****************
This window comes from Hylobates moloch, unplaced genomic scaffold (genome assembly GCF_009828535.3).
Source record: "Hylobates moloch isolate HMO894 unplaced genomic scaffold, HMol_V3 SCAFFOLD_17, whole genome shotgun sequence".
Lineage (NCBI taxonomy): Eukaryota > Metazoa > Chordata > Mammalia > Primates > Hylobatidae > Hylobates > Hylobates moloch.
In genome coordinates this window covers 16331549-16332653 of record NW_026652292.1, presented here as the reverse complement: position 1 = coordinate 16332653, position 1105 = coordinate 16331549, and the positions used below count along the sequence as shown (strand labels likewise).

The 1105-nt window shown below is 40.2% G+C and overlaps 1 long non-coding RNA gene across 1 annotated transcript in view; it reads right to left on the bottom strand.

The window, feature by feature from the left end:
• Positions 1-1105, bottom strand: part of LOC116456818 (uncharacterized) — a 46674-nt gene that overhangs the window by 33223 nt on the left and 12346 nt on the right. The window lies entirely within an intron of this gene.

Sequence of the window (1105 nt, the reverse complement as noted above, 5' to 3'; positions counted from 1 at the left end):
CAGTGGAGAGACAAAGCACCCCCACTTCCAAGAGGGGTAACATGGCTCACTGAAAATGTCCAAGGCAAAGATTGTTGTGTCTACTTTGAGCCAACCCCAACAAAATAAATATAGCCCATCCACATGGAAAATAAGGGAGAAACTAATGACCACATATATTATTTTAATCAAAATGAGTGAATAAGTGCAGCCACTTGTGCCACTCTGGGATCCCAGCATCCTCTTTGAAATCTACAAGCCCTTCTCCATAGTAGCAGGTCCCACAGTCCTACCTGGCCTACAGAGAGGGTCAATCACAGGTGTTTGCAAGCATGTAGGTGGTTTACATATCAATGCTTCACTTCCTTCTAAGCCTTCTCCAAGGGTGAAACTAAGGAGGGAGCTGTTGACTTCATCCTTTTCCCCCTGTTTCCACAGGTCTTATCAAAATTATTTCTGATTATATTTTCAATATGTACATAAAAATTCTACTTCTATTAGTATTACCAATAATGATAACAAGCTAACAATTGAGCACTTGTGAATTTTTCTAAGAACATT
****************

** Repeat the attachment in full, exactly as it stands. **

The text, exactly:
This window comes from Hylobates moloch, unplaced genomic scaffold (genome assembly GCF_009828535.3).
Source record: "Hylobates moloch isolate HMO894 unplaced genomic scaffold, HMol_V3 SCAFFOLD_17, whole genome shotgun sequence".
Lineage (NCBI taxonomy): Eukaryota > Metazoa > Chordata > Mammalia > Primates > Hylobatidae > Hylobates > Hylobates moloch.
In genome coordinates this window covers 16331549-16332653 of record NW_026652292.1, presented here as the reverse complement: position 1 = coordinate 16332653, position 1105 = coordinate 16331549, and the positions used below count along the sequence as shown (strand labels likewise).

The 1105-nt window shown below is 40.2% G+C and overlaps 1 long non-coding RNA gene across 1 annotated transcript in view; it reads right to left on the bottom strand.

The window, feature by feature from the left end:
• Positions 1-1105, bottom strand: part of LOC116456818 (uncharacterized) — a 46674-nt gene that overhangs the window by 33223 nt on the left and 12346 nt on the right. The window lies entirely within an intron of this gene.

Sequence of the window (1105 nt, the reverse complement as noted above, 5' to 3'; positions counted from 1 at the left end):
CAGTGGAGAGACAAAGCACCCCCACTTCCAAGAGGGGTAACATGGCTCACTGAAAATGTCCAAGGCAAAGATTGTTGTGTCTACTTTGAGCCAACCCCAACAAAATAAATATAGCCCATCCACATGGAAAATAAGGGAGAAACTAATGACCACATATATTATTTTAATCAAAATGAGTGAATAAGTGCAGCCACTTGTGCCACTCTGGGATCCCAGCATCCTCTTTGAAATCTACAAGCCCTTCTCCATAGTAGCAGGTCCCACAGTCCTACCTGGCCTACAGAGAGGGTCAATCACAGGTGTTTGCAAGCATGTAGGTGGTTTACATATCAATGCTTCACTTCCTTCTAAGCCTTCTCCAAGGGTGAAACTAAGGAGGGAGCTGTTGACTTCATCCTTTTCCCCCTGTTTCCACAGGTCTTATCAAAATTATTTCTGATTATATTTTCAATATGTACATAAAAATTCTACTTCTATTAGTATTACCAATAATGATAACAAGCTAACAATTGAGCACTTGTGAATTTTTCTAAGAACATT